The Chromosome That Got Away
Mathematically, tumors should not exist: In theory, cells do not mutate fast enough to overcome the genetic checks and balances that prevent damaged cells from reproducing out of control. Now, researchers may have an answer to this paradox for some cancers: A single mutation can shut off the "stop" signal that normally prevents defective cells from dividing. As a result, cells may end up with too few chromosomes, which could cause the loss of key tumor-suppressing genes.
A key moment during cell division--or mitosis--is the separation of DNA, so that each daughter cell inherits a full complement of genes. The duplicated chromosomes--consisting of a pair of identical chromatids--attach themselves to a spindle of tubular proteins. The chromosomes are then pulled apart and one chromatid is dragged to each end of the cell. To prevent being left behind in only one daughter cell, any chromosome that hasn't caught onto the spindle releases a signal to prevent cell division. So far, six genes involved in this emergency brake have been found in yeast.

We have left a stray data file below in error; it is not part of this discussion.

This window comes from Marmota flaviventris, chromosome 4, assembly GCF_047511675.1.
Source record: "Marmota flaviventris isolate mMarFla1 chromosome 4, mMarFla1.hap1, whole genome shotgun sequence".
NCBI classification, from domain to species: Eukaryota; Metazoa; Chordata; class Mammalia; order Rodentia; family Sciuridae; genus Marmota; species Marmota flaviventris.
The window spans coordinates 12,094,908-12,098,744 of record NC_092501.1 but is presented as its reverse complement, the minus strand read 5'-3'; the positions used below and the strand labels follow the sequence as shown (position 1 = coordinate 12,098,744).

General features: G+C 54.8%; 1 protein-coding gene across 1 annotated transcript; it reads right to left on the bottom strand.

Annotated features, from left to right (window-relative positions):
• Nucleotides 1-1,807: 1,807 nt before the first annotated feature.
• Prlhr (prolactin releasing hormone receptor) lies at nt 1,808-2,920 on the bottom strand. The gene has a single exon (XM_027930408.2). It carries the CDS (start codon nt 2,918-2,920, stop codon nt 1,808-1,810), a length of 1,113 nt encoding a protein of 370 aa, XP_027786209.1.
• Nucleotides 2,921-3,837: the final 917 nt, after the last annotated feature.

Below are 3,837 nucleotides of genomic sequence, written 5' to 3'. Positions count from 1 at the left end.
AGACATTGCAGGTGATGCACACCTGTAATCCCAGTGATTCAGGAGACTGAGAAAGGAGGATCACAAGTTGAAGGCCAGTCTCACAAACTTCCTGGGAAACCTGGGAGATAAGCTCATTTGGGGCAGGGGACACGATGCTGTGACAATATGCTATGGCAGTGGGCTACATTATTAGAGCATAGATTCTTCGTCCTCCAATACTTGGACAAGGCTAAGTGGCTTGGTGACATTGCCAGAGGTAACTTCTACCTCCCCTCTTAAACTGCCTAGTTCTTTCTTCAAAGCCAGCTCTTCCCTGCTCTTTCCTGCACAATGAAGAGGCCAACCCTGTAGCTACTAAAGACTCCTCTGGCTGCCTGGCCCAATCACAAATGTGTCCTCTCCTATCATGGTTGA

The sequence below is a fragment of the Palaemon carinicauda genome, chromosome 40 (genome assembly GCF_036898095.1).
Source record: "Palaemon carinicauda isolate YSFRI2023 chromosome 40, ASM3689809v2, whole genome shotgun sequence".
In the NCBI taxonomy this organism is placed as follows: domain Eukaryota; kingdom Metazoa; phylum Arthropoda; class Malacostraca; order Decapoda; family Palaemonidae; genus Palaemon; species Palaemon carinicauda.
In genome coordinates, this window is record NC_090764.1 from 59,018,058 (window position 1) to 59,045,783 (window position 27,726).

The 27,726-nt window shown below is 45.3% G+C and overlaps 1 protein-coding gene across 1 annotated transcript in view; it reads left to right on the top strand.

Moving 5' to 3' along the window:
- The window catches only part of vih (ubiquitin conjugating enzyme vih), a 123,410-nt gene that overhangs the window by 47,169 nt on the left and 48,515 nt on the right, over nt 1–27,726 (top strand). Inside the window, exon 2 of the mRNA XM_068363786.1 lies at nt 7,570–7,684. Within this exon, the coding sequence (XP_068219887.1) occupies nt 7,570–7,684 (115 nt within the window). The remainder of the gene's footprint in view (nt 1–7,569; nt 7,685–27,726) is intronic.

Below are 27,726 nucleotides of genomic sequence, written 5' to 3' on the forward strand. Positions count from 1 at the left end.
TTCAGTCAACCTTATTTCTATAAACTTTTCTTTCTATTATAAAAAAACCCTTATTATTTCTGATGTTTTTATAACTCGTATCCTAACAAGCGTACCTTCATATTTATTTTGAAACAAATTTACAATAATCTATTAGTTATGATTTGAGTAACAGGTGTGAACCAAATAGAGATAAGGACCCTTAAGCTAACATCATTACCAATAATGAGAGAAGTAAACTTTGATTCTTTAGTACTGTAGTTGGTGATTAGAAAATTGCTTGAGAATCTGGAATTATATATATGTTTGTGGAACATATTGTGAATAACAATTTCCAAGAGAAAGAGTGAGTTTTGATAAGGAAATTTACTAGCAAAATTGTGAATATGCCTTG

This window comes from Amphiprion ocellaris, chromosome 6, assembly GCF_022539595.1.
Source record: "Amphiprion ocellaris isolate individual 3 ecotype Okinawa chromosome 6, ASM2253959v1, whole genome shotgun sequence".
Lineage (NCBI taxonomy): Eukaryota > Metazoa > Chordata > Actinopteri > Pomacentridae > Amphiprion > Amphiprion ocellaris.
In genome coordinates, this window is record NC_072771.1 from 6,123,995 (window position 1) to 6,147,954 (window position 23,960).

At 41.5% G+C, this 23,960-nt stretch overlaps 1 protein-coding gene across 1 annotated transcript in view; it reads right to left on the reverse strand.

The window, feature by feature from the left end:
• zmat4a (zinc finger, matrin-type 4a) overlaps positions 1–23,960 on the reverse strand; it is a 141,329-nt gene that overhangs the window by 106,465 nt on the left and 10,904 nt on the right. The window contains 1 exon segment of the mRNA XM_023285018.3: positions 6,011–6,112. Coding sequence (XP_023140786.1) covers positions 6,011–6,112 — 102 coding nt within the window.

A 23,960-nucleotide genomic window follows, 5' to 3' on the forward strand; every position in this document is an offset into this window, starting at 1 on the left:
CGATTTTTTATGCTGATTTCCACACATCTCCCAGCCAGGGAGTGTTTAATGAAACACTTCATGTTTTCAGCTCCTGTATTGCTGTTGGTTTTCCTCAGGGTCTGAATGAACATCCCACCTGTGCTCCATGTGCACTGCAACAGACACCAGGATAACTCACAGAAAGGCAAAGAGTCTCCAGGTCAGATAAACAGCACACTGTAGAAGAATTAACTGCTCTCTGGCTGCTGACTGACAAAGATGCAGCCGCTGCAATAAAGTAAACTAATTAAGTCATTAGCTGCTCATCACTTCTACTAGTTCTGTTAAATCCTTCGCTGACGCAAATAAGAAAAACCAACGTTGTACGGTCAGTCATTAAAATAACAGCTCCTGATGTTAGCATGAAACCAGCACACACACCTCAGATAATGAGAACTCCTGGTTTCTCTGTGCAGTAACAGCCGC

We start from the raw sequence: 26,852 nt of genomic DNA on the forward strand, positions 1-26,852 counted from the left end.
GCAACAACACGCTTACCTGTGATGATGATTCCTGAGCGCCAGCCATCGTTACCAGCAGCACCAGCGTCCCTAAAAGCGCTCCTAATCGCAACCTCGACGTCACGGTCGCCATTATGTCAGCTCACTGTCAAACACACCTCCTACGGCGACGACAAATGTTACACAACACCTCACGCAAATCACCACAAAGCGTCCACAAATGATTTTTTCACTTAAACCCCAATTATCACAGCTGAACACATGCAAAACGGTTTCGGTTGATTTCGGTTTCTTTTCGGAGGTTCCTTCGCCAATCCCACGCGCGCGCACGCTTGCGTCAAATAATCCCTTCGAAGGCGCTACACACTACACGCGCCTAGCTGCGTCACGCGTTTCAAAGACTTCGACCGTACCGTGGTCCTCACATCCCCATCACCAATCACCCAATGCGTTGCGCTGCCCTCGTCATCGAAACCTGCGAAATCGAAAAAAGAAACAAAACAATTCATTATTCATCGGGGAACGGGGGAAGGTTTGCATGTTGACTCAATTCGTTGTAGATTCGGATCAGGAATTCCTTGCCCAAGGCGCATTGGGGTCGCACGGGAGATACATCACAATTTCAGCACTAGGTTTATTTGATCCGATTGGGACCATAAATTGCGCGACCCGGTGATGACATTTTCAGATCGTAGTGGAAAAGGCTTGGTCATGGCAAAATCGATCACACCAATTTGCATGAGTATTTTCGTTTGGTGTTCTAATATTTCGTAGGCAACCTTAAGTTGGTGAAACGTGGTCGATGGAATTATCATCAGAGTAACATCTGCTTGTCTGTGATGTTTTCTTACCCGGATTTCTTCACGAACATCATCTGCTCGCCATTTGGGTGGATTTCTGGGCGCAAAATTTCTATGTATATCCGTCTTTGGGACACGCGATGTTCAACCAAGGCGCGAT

To check on whether these genes contribute to human cancer, the researchers--from Johns Hopkins School of Medicine in Baltimore and Case Western Reserve University in Cleveland--focused on a yeast gene, called BUB1, that has a human equivalent, hBUB1. They then searched for hBUB1 mutations in cancerous colorectal cells. After finding two mutations, they inserted these mutant alleles into cells with a normal number of chromosomes. This disrupted the control of mitosis, the researchers report in this week's issue of Nature. "Only one defective copy is necessary to poison the process of monitoring chromosome stability," adds Daniel Cahill of Johns Hopkins.
The findings about hBUB1 show how important regulatory genes are to squelching tumors, says Terry Orr-Weaver, a geneticist at the Whitehead Institute for Biomedical Research in Cambridge, Massachusetts. But hBUB1 isn't the whole story: At least two more BUB genes are involved in putting the brakes on cell division, as well as three genes called MAD and one called MPS, she says. The new research suggests that disrupting any component of that system might lead to defective chromosomes and to cancer.